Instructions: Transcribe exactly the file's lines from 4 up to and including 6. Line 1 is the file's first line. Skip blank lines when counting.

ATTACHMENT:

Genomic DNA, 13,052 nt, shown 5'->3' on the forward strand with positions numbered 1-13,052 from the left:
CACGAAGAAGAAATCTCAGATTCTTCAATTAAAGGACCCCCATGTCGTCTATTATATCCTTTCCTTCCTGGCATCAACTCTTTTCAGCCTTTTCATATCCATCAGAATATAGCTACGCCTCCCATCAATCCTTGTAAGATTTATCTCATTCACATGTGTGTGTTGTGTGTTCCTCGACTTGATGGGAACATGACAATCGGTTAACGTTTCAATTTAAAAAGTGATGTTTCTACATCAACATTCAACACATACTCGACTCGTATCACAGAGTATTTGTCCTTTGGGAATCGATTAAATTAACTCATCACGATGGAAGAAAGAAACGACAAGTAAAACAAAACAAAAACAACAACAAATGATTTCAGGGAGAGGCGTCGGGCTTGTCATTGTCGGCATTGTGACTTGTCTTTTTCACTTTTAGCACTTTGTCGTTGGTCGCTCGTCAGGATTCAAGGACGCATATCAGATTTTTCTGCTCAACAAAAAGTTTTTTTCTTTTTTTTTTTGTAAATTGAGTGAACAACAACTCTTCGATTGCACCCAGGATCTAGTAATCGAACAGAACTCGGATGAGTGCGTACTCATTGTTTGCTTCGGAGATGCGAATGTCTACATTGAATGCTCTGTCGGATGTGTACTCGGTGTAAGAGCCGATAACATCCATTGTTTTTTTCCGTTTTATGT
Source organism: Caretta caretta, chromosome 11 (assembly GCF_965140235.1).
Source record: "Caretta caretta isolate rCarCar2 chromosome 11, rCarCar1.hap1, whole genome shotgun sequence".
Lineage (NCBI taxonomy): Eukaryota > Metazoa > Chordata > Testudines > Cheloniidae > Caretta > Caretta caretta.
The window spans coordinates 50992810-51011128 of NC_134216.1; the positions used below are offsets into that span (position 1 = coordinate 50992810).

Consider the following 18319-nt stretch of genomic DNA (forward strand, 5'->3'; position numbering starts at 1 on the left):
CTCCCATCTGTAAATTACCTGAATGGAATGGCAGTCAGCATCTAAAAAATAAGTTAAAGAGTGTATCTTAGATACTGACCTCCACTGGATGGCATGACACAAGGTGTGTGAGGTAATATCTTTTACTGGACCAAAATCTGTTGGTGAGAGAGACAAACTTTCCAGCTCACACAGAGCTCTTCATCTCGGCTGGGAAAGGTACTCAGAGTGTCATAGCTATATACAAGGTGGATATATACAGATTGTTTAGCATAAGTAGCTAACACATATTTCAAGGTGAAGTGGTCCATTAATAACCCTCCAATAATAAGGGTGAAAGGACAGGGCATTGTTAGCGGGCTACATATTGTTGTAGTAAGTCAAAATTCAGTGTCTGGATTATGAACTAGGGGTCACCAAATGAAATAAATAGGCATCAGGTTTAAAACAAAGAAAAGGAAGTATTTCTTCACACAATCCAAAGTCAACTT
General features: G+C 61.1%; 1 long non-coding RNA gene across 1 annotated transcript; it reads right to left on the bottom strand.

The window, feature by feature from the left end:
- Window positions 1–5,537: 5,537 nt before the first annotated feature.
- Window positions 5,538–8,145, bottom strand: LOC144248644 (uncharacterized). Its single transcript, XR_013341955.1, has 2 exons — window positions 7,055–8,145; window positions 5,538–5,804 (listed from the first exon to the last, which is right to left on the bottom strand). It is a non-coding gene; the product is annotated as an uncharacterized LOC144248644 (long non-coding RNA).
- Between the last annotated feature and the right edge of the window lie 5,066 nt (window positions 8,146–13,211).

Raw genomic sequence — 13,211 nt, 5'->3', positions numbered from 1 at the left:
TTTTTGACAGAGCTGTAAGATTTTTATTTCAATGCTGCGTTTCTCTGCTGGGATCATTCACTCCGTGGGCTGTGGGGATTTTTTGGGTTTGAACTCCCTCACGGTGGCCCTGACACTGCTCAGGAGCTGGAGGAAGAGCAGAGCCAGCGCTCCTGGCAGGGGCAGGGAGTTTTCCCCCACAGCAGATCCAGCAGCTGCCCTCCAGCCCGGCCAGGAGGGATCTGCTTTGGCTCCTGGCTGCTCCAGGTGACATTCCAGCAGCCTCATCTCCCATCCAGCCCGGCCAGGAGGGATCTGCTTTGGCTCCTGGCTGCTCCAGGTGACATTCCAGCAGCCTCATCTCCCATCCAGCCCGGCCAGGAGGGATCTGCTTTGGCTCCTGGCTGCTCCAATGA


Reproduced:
Source record: "Caretta caretta isolate rCarCar2 chromosome 11, rCarCar1.hap1, whole genome shotgun sequence".
Lineage (NCBI taxonomy): Eukaryota > Metazoa > Chordata > Testudines > Cheloniidae > Caretta > Caretta caretta.
The window spans coordinates 50992810-51011128 of NC_134216.1; the positions used below are offsets into that span (position 1 = coordinate 50992810).